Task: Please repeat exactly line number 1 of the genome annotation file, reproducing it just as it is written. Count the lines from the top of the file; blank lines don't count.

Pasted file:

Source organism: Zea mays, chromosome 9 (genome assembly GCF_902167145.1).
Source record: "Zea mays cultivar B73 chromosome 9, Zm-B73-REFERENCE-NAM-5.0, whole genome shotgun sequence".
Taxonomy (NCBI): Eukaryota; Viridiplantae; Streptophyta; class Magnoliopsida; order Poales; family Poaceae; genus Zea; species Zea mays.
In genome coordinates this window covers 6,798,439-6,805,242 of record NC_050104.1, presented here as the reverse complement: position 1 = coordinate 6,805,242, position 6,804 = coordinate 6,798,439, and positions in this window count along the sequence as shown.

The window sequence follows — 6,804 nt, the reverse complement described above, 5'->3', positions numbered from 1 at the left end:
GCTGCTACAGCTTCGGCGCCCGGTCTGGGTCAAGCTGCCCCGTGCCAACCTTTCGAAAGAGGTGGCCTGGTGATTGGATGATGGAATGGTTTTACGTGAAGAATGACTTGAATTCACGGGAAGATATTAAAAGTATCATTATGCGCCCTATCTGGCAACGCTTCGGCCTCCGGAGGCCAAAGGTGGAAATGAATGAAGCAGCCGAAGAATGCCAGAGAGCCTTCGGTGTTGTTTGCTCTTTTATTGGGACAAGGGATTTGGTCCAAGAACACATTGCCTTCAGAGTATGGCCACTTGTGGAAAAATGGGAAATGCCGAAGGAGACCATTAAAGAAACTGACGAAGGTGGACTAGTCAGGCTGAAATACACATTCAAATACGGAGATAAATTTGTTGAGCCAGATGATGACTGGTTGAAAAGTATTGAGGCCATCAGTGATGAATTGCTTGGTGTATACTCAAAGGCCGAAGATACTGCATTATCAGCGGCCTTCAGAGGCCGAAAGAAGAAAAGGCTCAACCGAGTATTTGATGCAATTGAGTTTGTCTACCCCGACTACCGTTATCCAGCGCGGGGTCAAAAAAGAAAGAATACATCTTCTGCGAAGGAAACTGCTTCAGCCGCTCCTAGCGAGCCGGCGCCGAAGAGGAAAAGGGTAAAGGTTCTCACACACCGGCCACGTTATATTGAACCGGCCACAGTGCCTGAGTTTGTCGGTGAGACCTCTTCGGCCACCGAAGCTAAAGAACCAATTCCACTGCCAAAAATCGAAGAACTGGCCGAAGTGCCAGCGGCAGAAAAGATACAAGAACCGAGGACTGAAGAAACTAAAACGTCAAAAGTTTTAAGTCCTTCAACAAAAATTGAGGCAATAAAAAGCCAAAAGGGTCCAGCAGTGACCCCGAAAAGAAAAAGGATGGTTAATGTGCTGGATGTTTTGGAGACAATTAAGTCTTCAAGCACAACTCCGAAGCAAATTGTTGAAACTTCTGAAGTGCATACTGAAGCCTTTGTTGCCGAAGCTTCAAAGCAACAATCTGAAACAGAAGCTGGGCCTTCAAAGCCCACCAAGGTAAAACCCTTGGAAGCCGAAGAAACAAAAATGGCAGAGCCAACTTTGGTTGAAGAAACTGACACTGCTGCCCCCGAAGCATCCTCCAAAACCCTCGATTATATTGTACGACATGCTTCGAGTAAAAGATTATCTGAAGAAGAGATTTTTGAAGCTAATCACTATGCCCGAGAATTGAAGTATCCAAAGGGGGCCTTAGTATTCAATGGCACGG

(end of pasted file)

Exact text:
Source organism: Zea mays, chromosome 9 (genome assembly GCF_902167145.1).